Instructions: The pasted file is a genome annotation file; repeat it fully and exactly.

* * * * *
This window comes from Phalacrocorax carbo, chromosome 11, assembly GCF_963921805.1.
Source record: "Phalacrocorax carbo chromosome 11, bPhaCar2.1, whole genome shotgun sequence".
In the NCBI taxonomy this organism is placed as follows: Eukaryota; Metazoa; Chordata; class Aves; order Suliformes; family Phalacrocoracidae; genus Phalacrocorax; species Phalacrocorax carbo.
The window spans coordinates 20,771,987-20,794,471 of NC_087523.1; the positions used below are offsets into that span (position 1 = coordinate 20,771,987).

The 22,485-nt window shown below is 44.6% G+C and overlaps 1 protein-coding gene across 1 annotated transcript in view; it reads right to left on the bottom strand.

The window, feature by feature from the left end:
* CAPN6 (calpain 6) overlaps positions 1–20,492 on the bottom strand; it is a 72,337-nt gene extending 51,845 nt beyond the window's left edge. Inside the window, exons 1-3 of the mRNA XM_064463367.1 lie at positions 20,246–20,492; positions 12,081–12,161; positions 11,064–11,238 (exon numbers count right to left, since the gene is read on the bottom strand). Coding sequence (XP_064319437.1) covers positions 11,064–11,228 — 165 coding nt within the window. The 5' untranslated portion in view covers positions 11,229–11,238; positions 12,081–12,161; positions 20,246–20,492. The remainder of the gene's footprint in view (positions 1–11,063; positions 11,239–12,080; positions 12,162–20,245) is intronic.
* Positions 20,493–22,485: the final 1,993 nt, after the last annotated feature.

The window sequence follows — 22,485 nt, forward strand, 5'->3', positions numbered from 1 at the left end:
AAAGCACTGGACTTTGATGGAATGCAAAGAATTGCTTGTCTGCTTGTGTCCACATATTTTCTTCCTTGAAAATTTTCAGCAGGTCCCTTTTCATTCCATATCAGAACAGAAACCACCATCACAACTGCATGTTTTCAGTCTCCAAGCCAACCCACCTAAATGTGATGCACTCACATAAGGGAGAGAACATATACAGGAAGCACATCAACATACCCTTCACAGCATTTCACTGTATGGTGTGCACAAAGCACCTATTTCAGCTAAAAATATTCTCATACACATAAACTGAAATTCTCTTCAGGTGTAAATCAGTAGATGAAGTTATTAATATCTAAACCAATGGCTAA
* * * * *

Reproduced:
This window comes from Phalacrocorax carbo, chromosome 11, assembly GCF_963921805.1.
Source record: "Phalacrocorax carbo chromosome 11, bPhaCar2.1, whole genome shotgun sequence".
In the NCBI taxonomy this organism is placed as follows: Eukaryota; Metazoa; Chordata; class Aves; order Suliformes; family Phalacrocoracidae; genus Phalacrocorax; species Phalacrocorax carbo.
The window spans coordinates 20,771,987-20,794,471 of NC_087523.1; the positions used below are offsets into that span (position 1 = coordinate 20,771,987).

The 22,485-nt window shown below is 44.6% G+C and overlaps 1 protein-coding gene across 1 annotated transcript in view; it reads right to left on the bottom strand.

The window, feature by feature from the left end:
* CAPN6 (calpain 6) overlaps positions 1–20,492 on the bottom strand; it is a 72,337-nt gene extending 51,845 nt beyond the window's left edge. Inside the window, exons 1-3 of the mRNA XM_064463367.1 lie at positions 20,246–20,492; positions 12,081–12,161; positions 11,064–11,238 (exon numbers count right to left, since the gene is read on the bottom strand). Coding sequence (XP_064319437.1) covers positions 11,064–11,228 — 165 coding nt within the window. The 5' untranslated portion in view covers positions 11,229–11,238; positions 12,081–12,161; positions 20,246–20,492. The remainder of the gene's footprint in view (positions 1–11,063; positions 11,239–12,080; positions 12,162–20,245) is intronic.
* Positions 20,493–22,485: the final 1,993 nt, after the last annotated feature.

The window sequence follows — 22,485 nt, forward strand, 5'->3', positions numbered from 1 at the left end:
AAAGCACTGGACTTTGATGGAATGCAAAGAATTGCTTGTCTGCTTGTGTCCACATATTTTCTTCCTTGAAAATTTTCAGCAGGTCCCTTTTCATTCCATATCAGAACAGAAACCACCATCACAACTGCATGTTTTCAGTCTCCAAGCCAACCCACCTAAATGTGATGCACTCACATAAGGGAGAGAACATATACAGGAAGCACATCAACATACCCTTCACAGCATTTCACTGTATGGTGTGCACAAAGCACCTATTTCAGCTAAAAATATTCTCATACACATAAACTGAAATTCTCTTCAGGTGTAAATCAGTAGATGAAGTTATTAATATCTAAACCAATGGCTAA